I've seen teams usually choose the solution that the most senior or vocal team member has used previously. This is not a bad way to start, but remember, you're aiming for continuous improvement and so your team needs to work out if the selected tool really is the best fit.

    It's easy to forget that every new tool adds technical debt that is hard to unwind. So if you are:

    • In the early stages of your DevOps implementation: start with the leanest number of tools you can. Also, agree and document the criteria that you will use to evalue any request to add a tool to your DevOps tech stack.
    • Already deep in your DevOps journey: create a list of every tool that exists up and down your DevOps processes. Conduct a ruthless cull of tools based on current useage, suitability, ease-of-use and scaleability.

    While you're undertaking this work encourage your team to practice their new-found DevOps principles and values of open and constructive communication, collaboration and debate.

    See how all of these DevOps improvment ideas fit together?

    Would you like my team to review your DevOps tools & practice like we've done for other fast-growing software teams?

    Idea 10. Make data-driven decisions

    You'll agree that this is one of the most abused buzz-phrases in the tech industry today. But, if this is not second nature to you then you need to take immediate steps to inculcate this into your personal and your team's decision-making process.

    Unlike most other concepts you will read about this year, this is not a fad. Your organisation's performance could be explained by whether you make decisions based on data or pure instincts whims and fancies:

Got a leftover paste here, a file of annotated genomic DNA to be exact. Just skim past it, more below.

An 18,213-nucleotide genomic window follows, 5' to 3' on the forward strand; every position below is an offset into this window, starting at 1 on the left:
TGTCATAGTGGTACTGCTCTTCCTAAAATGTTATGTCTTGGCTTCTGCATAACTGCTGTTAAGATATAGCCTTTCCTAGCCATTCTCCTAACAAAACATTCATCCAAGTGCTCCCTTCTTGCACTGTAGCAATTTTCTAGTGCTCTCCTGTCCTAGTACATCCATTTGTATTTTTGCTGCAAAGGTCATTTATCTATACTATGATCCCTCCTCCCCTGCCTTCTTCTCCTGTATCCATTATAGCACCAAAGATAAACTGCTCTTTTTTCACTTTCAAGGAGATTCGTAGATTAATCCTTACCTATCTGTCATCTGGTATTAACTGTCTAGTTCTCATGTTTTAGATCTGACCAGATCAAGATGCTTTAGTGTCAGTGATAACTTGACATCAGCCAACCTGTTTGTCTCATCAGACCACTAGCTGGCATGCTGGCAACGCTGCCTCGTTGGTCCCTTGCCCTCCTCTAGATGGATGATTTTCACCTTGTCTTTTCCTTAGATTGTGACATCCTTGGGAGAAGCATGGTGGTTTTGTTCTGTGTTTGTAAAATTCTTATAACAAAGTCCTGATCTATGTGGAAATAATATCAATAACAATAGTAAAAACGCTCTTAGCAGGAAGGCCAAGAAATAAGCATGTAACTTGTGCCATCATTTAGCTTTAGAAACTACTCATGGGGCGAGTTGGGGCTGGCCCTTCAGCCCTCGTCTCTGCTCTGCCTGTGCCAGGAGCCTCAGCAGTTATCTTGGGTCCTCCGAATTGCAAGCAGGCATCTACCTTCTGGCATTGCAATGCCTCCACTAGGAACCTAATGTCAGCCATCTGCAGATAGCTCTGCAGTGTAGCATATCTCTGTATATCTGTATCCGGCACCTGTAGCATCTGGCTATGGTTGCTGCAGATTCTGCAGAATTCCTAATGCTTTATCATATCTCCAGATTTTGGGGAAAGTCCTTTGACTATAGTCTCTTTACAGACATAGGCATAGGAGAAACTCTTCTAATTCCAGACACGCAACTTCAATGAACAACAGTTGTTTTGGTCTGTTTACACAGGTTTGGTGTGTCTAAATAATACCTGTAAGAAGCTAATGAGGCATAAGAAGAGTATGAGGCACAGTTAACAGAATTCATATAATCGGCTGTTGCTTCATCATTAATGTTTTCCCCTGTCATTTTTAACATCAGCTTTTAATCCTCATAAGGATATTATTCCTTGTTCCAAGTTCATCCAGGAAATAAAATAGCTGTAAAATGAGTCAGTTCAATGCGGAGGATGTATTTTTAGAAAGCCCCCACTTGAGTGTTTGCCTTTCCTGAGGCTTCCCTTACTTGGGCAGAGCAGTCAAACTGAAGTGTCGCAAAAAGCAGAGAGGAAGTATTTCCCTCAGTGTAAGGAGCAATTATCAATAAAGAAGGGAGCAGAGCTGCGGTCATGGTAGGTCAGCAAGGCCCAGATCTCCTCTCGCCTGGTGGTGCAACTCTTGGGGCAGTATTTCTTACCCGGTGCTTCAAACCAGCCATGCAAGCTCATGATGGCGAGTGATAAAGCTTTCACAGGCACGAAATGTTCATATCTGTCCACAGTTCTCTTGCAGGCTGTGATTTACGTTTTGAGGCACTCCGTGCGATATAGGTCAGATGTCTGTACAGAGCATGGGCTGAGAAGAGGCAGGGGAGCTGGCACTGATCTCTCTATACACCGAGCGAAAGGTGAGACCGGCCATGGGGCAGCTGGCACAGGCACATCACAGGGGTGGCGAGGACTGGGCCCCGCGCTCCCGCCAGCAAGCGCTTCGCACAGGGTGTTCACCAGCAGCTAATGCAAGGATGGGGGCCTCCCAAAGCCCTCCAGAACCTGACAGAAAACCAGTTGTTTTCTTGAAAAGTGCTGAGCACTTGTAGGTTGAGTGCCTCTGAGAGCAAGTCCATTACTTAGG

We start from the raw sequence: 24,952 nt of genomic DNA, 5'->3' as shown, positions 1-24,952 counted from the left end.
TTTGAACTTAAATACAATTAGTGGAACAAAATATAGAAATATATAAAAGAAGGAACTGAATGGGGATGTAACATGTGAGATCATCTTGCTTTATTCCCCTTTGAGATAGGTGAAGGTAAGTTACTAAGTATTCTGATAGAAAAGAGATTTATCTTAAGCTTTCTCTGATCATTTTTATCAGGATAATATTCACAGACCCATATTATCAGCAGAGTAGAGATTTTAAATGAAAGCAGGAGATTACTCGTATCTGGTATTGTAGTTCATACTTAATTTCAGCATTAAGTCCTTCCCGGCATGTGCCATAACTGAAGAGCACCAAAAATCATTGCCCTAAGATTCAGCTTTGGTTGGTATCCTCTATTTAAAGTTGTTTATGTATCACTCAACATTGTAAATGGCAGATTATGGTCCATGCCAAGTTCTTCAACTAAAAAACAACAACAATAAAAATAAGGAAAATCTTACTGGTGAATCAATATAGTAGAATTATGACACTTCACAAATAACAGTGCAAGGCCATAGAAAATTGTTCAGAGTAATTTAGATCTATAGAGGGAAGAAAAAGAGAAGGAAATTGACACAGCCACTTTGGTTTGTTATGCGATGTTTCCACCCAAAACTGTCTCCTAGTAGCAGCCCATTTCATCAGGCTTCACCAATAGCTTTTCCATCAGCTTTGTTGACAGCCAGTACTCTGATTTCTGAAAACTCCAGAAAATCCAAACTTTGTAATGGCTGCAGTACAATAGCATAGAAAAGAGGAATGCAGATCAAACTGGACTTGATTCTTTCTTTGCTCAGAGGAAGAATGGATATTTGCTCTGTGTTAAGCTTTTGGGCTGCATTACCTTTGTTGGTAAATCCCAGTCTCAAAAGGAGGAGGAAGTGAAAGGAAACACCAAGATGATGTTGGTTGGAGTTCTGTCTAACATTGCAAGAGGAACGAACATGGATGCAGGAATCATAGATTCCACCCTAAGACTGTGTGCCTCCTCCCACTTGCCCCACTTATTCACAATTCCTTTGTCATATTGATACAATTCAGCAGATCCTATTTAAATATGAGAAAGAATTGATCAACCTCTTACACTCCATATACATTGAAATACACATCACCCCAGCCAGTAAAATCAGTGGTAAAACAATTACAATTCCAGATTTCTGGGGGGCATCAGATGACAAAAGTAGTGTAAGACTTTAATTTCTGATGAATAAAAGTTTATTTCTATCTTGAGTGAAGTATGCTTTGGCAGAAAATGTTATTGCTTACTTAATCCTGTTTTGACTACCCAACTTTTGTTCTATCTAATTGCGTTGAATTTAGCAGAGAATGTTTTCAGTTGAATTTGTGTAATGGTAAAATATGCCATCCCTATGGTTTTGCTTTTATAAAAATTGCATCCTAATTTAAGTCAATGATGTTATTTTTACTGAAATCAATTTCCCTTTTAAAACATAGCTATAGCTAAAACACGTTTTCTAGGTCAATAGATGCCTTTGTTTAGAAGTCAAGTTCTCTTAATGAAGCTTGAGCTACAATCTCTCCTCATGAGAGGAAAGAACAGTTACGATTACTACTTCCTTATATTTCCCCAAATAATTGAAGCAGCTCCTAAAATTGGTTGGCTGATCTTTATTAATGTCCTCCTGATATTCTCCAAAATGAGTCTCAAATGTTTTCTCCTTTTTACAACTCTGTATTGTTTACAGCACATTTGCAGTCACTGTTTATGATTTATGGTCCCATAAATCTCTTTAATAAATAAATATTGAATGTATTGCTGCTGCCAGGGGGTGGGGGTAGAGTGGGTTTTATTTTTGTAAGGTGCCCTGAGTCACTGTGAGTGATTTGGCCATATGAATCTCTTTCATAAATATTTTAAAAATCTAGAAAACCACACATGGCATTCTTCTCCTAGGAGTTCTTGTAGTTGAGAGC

Transitioning to a data-driven decision making culture obviously requires accurate, consistent and timely data. Therefore, it becomes imperative that you and your team has access to relevant dashboards for every element of your DevOps practice. This should be a major consideration when you rationalise your technology stack.

    Learn from the experts about how to transitioning to an evidence-based decision making culture.

    Idea 11. Think, do, analyse, repeat

    Software security best practices for the best software companies
    The way to get started is to quit talking and begin doing.
    Walt Disney

    Follow Mr Disney's advice and avoid the trap of safe and comfortable waterfall thinking. DevOps empowers you to embrace the fail fast motto. Why is this important? Because failure is the step before success.

    This mindset is important if you are going to successfully implement the pattern of success I gave you above. The biggest mistake that I see even experienced professionals making during their transition to DevOps is the propensity to over-engineer their every decision and process.

    DevOps best-practices for continuous improvement
    Don’t worry about failure; you only have to be right once.
    Drew Houston

    Instead run smaller proof-of-value experiments and ingrain this culture of succeeding by failing fast into your team. This is the secret that helps successful leaders scale their outcomes.

    Talk to one of our solution advisors if you need help supercharging your DevOps practice or book a Mastermind session to get your automated software testing and cybersecurity testing purring.